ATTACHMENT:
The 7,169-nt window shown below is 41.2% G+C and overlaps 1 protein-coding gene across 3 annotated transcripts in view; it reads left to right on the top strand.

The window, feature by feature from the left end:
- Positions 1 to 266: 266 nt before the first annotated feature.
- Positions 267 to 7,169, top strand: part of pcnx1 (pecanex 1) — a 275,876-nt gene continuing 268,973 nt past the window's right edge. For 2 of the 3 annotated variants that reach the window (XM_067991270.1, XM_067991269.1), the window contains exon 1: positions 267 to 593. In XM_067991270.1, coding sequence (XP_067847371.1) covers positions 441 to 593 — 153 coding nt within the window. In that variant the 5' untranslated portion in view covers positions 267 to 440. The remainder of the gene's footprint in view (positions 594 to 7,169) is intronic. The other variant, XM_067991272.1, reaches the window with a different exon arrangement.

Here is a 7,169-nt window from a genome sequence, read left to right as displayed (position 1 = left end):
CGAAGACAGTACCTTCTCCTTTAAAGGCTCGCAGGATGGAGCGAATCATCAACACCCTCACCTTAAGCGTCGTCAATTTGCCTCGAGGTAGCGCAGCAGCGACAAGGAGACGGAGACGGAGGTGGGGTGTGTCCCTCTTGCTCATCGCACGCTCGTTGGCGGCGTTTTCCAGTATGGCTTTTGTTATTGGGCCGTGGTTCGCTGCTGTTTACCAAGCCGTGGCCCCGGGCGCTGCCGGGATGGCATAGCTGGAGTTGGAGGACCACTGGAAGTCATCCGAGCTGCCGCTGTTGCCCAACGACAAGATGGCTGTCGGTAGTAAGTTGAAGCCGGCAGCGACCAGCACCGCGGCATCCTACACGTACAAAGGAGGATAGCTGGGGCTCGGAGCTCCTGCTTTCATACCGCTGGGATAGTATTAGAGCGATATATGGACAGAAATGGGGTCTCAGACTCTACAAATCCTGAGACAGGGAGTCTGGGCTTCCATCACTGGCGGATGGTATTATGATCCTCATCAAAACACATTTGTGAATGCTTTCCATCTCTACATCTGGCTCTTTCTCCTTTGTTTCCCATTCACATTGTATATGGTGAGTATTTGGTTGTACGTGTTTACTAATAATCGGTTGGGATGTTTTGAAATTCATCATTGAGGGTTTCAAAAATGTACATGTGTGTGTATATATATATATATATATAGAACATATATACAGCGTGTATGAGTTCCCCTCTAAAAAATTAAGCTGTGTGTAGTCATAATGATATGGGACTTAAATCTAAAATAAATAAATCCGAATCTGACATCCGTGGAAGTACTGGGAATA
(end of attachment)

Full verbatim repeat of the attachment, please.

The 7,169-nt window shown below is 41.2% G+C and overlaps 1 protein-coding gene across 3 annotated transcripts in view; it reads left to right on the top strand.

The window, feature by feature from the left end:
- Positions 1 to 266: 266 nt before the first annotated feature.
- Positions 267 to 7,169, top strand: part of pcnx1 (pecanex 1) — a 275,876-nt gene continuing 268,973 nt past the window's right edge. For 2 of the 3 annotated variants that reach the window (XM_067991270.1, XM_067991269.1), the window contains exon 1: positions 267 to 593. In XM_067991270.1, coding sequence (XP_067847371.1) covers positions 441 to 593 — 153 coding nt within the window. In that variant the 5' untranslated portion in view covers positions 267 to 440. The remainder of the gene's footprint in view (positions 594 to 7,169) is intronic. The other variant, XM_067991272.1, reaches the window with a different exon arrangement.

Here is a 7,169-nt window from a genome sequence, read left to right as displayed (position 1 = left end):
CGAAGACAGTACCTTCTCCTTTAAAGGCTCGCAGGATGGAGCGAATCATCAACACCCTCACCTTAAGCGTCGTCAATTTGCCTCGAGGTAGCGCAGCAGCGACAAGGAGACGGAGACGGAGGTGGGGTGTGTCCCTCTTGCTCATCGCACGCTCGTTGGCGGCGTTTTCCAGTATGGCTTTTGTTATTGGGCCGTGGTTCGCTGCTGTTTACCAAGCCGTGGCCCCGGGCGCTGCCGGGATGGCATAGCTGGAGTTGGAGGACCACTGGAAGTCATCCGAGCTGCCGCTGTTGCCCAACGACAAGATGGCTGTCGGTAGTAAGTTGAAGCCGGCAGCGACCAGCACCGCGGCATCCTACACGTACAAAGGAGGATAGCTGGGGCTCGGAGCTCCTGCTTTCATACCGCTGGGATAGTATTAGAGCGATATATGGACAGAAATGGGGTCTCAGACTCTACAAATCCTGAGACAGGGAGTCTGGGCTTCCATCACTGGCGGATGGTATTATGATCCTCATCAAAACACATTTGTGAATGCTTTCCATCTCTACATCTGGCTCTTTCTCCTTTGTTTCCCATTCACATTGTATATGGTGAGTATTTGGTTGTACGTGTTTACTAATAATCGGTTGGGATGTTTTGAAATTCATCATTGAGGGTTTCAAAAATGTACATGTGTGTGTATATATATATATATATATAGAACATATATACAGCGTGTATGAGTTCCCCTCTAAAAAATTAAGCTGTGTGTAGTCATAATGATATGGGACTTAAATCTAAAATAAATAAATCCGAATCTGACATCCGTGGAAGTACTGGGAATA